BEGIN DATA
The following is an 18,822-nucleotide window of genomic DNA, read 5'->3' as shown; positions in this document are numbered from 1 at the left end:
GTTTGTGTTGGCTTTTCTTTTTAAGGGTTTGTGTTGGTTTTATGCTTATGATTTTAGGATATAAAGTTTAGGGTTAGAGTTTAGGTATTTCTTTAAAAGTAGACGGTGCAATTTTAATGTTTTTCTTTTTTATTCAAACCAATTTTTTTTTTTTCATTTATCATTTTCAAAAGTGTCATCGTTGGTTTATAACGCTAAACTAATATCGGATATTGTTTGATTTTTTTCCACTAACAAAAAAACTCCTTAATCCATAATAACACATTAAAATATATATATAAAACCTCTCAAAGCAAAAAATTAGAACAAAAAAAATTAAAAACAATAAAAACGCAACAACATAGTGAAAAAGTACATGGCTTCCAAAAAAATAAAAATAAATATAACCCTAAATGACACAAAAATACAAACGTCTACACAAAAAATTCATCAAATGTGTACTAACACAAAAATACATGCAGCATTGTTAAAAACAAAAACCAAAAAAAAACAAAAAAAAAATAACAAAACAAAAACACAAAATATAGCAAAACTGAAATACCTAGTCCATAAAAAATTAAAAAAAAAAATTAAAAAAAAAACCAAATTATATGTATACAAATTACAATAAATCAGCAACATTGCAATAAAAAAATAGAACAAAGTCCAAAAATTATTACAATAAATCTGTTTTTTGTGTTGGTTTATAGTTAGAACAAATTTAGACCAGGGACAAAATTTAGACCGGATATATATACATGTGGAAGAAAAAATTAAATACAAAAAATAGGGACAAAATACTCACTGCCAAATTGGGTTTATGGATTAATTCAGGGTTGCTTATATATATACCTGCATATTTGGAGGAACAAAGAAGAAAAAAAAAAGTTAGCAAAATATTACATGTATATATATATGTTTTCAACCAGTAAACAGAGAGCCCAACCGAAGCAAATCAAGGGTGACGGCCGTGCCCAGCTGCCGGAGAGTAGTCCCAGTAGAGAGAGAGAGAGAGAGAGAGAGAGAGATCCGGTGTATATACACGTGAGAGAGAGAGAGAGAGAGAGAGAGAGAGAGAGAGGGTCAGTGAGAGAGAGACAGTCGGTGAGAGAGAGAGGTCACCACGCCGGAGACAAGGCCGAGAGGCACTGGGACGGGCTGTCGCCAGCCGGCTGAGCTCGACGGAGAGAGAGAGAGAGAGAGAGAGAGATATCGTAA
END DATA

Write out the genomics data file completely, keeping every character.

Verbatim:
The following is an 18,822-nucleotide window of genomic DNA, read 5'->3' as shown; positions in this document are numbered from 1 at the left end:
GTTTGTGTTGGCTTTTCTTTTTAAGGGTTTGTGTTGGTTTTATGCTTATGATTTTAGGATATAAAGTTTAGGGTTAGAGTTTAGGTATTTCTTTAAAAGTAGACGGTGCAATTTTAATGTTTTTCTTTTTTATTCAAACCAATTTTTTTTTTTTCATTTATCATTTTCAAAAGTGTCATCGTTGGTTTATAACGCTAAACTAATATCGGATATTGTTTGATTTTTTTCCACTAACAAAAAAACTCCTTAATCCATAATAACACATTAAAATATATATATAAAACCTCTCAAAGCAAAAAATTAGAACAAAAAAAATTAAAAACAATAAAAACGCAACAACATAGTGAAAAAGTACATGGCTTCCAAAAAAATAAAAATAAATATAACCCTAAATGACACAAAAATACAAACGTCTACACAAAAAATTCATCAAATGTGTACTAACACAAAAATACATGCAGCATTGTTAAAAACAAAAACCAAAAAAAAACAAAAAAAAAATAACAAAACAAAAACACAAAATATAGCAAAACTGAAATACCTAGTCCATAAAAAATTAAAAAAAAAAATTAAAAAAAAAACCAAATTATATGTATACAAATTACAATAAATCAGCAACATTGCAATAAAAAAATAGAACAAAGTCCAAAAATTATTACAATAAATCTGTTTTTTGTGTTGGTTTATAGTTAGAACAAATTTAGACCAGGGACAAAATTTAGACCGGATATATATACATGTGGAAGAAAAAATTAAATACAAAAAATAGGGACAAAATACTCACTGCCAAATTGGGTTTATGGATTAATTCAGGGTTGCTTATATATATACCTGCATATTTGGAGGAACAAAGAAGAAAAAAAAAAGTTAGCAAAATATTACATGTATATATATATGTTTTCAACCAGTAAACAGAGAGCCCAACCGAAGCAAATCAAGGGTGACGGCCGTGCCCAGCTGCCGGAGAGTAGTCCCAGTAGAGAGAGAGAGAGAGAGAGAGAGAGAGATCCGGTGTATATACACGTGAGAGAGAGAGAGAGAGAGAGAGAGAGAGAGAGAGGGTCAGTGAGAGAGAGACAGTCGGTGAGAGAGAGAGGTCACCACGCCGGAGACAAGGCCGAGAGGCACTGGGACGGGCTGTCGCCAGCCGGCTGAGCTCGACGGAGAGAGAGAGAGAGAGAGAGAGAGATATCGTAA